Voice over LTE, otherwise known as VoLTE is the Next Big Thing in voice telephony. LTE (‘long term evolution’) is another name for 4G, and as its name suggests VoLTE uses the 4G network as a data channel to run voice over.
VoLTE promises superior performance tom standard 4G telephony, which is dependent upon legacy voice-switching circuitry. Vodafone says its VoLTE service, when introduced, will offer ‘crystal clear’ voice, faster connection times, and no time lag.
“Vodafone is carrying out extensive laboratory and field testing of the technology before making 4G calling available to customers later this year, said VHA chief technology officer Benoit Hanssen. “This is a milestone in Vodafone’s network evolution.
“With VoLTE, customers will enjoy call connection times that are two to three times quicker. There’ll be virtually no lag between pressing the call button and being connected to the number you’ve dialled.”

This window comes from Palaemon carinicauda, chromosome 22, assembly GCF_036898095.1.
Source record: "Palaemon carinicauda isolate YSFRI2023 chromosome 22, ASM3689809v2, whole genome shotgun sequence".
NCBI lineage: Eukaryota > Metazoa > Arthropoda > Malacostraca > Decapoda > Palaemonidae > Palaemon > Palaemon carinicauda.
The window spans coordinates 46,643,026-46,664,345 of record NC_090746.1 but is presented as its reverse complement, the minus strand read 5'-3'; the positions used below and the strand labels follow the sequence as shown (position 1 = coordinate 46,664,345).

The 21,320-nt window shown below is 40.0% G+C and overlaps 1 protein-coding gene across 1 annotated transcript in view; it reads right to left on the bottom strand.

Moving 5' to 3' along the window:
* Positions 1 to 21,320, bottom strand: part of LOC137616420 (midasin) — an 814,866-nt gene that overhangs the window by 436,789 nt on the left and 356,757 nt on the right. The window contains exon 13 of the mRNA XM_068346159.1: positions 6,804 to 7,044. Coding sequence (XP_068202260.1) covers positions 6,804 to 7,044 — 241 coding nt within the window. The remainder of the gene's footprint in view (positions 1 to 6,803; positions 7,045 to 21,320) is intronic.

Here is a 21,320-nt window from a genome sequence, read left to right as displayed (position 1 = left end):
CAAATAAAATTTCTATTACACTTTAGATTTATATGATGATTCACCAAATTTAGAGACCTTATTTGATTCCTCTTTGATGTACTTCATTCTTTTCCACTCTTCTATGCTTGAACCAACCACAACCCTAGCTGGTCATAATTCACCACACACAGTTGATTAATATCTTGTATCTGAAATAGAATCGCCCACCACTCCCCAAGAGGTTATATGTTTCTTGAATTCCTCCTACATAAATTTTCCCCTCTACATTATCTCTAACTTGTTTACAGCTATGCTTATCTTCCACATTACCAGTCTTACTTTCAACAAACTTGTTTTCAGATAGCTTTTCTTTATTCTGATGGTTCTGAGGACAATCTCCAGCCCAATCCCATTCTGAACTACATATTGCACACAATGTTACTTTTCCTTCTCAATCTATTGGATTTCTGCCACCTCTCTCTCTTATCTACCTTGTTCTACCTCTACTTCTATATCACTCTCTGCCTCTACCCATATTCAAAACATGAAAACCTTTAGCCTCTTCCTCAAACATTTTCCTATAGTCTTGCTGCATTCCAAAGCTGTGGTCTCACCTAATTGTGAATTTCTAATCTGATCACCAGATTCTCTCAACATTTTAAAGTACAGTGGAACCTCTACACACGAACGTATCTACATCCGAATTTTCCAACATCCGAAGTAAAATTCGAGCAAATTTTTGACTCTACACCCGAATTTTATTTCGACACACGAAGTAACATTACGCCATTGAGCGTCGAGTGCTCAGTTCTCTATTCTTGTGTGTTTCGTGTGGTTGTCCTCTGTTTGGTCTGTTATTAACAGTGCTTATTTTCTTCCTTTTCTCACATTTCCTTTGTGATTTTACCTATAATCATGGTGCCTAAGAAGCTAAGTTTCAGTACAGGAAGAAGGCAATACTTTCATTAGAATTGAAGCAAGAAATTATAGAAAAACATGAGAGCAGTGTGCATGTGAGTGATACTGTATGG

Hanssen said he 4G standard was originally developed as a platform to carry data, but VoLTE now allows mobile phone users to enjoy the extra benefits of the spectrum.
“VoLTE fully integrates voice and data for a better customer experience. It allows mobile phone users to talk on their device and access 4G data at the same time, instead of the current technology which sees smartphone users drop back to 3G when making or receiving calls.
“Vodafone will be one of the first to launch VoLTE in Australia. It offers the benefit of staying on 4G when receiving or making calls, offering a better data experience,” said Hanssen.
“This is the next stage of our network evolution made possible through the introduction of our new core network. We will continue to innovate and offer our customers a world-class mobile experience.”
Note the “one of the first”. Telstra is also trialling VoLTE and plans to release a service some time in 2015. VoLTE will operate only with compatible handsets, which VHA lists as the Apple iPhone 6 and 6 Plus, the Samsung Galaxy S5 and Galaxy Note 4, and the Huawei Ascend Y550.
Vodafone says it now has more than two million devices connected to its 4G network, which it also says now reaches 95% of Australia’s metropolitan population.